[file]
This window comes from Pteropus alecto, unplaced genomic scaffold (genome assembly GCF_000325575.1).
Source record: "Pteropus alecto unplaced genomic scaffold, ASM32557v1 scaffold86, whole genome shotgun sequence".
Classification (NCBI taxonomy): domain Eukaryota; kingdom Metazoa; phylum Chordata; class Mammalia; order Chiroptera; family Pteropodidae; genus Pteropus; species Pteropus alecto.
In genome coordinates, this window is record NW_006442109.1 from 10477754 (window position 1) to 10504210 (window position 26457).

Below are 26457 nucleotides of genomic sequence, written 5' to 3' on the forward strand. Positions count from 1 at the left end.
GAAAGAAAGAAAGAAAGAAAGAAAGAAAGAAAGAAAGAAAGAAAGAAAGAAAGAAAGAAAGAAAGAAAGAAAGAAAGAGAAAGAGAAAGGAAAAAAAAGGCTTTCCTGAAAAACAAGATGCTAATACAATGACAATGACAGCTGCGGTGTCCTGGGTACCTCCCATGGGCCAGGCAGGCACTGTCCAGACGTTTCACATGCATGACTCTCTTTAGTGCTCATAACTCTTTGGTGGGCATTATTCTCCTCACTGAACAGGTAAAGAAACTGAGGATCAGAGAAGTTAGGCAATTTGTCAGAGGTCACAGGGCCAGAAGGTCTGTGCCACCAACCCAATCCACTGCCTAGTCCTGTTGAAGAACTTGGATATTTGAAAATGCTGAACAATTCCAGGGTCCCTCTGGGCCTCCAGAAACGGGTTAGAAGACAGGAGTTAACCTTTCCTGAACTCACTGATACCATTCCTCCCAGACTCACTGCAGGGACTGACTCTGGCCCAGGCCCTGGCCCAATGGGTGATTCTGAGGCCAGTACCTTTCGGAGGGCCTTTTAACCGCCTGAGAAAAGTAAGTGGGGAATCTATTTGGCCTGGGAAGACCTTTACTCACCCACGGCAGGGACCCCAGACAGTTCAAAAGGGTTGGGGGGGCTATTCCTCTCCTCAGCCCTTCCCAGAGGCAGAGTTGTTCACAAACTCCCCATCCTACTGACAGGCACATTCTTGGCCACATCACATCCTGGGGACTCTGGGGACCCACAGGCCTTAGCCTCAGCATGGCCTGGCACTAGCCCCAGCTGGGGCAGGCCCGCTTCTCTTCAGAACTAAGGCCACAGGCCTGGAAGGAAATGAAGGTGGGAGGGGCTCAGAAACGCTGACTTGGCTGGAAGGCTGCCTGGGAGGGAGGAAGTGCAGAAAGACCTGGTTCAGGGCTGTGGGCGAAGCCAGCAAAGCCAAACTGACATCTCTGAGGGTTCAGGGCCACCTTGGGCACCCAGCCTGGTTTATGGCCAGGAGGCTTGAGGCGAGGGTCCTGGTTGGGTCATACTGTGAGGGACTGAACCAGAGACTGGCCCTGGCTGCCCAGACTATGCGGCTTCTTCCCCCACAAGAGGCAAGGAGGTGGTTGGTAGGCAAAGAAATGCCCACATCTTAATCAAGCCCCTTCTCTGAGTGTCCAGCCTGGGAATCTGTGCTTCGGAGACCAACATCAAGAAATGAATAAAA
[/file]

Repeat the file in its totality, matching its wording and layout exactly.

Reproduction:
This window comes from Pteropus alecto, unplaced genomic scaffold (genome assembly GCF_000325575.1).
Source record: "Pteropus alecto unplaced genomic scaffold, ASM32557v1 scaffold86, whole genome shotgun sequence".
Classification (NCBI taxonomy): domain Eukaryota; kingdom Metazoa; phylum Chordata; class Mammalia; order Chiroptera; family Pteropodidae; genus Pteropus; species Pteropus alecto.
In genome coordinates, this window is record NW_006442109.1 from 10477754 (window position 1) to 10504210 (window position 26457).

Below are 26457 nucleotides of genomic sequence, written 5' to 3' on the forward strand. Positions count from 1 at the left end.
GAAAGAAAGAAAGAAAGAAAGAAAGAAAGAAAGAAAGAAAGAAAGAAAGAAAGAAAGAAAGAAAGAAAGAAAGAAAGAGAAAGAGAAAGGAAAAAAAAGGCTTTCCTGAAAAACAAGATGCTAATACAATGACAATGACAGCTGCGGTGTCCTGGGTACCTCCCATGGGCCAGGCAGGCACTGTCCAGACGTTTCACATGCATGACTCTCTTTAGTGCTCATAACTCTTTGGTGGGCATTATTCTCCTCACTGAACAGGTAAAGAAACTGAGGATCAGAGAAGTTAGGCAATTTGTCAGAGGTCACAGGGCCAGAAGGTCTGTGCCACCAACCCAATCCACTGCCTAGTCCTGTTGAAGAACTTGGATATTTGAAAATGCTGAACAATTCCAGGGTCCCTCTGGGCCTCCAGAAACGGGTTAGAAGACAGGAGTTAACCTTTCCTGAACTCACTGATACCATTCCTCCCAGACTCACTGCAGGGACTGACTCTGGCCCAGGCCCTGGCCCAATGGGTGATTCTGAGGCCAGTACCTTTCGGAGGGCCTTTTAACCGCCTGAGAAAAGTAAGTGGGGAATCTATTTGGCCTGGGAAGACCTTTACTCACCCACGGCAGGGACCCCAGACAGTTCAAAAGGGTTGGGGGGGCTATTCCTCTCCTCAGCCCTTCCCAGAGGCAGAGTTGTTCACAAACTCCCCATCCTACTGACAGGCACATTCTTGGCCACATCACATCCTGGGGACTCTGGGGACCCACAGGCCTTAGCCTCAGCATGGCCTGGCACTAGCCCCAGCTGGGGCAGGCCCGCTTCTCTTCAGAACTAAGGCCACAGGCCTGGAAGGAAATGAAGGTGGGAGGGGCTCAGAAACGCTGACTTGGCTGGAAGGCTGCCTGGGAGGGAGGAAGTGCAGAAAGACCTGGTTCAGGGCTGTGGGCGAAGCCAGCAAAGCCAAACTGACATCTCTGAGGGTTCAGGGCCACCTTGGGCACCCAGCCTGGTTTATGGCCAGGAGGCTTGAGGCGAGGGTCCTGGTTGGGTCATACTGTGAGGGACTGAACCAGAGACTGGCCCTGGCTGCCCAGACTATGCGGCTTCTTCCCCCACAAGAGGCAAGGAGGTGGTTGGTAGGCAAAGAAATGCCCACATCTTAATCAAGCCCCTTCTCTGAGTGTCCAGCCTGGGAATCTGTGCTTCGGAGACCAACATCAAGAAATGAATAAAA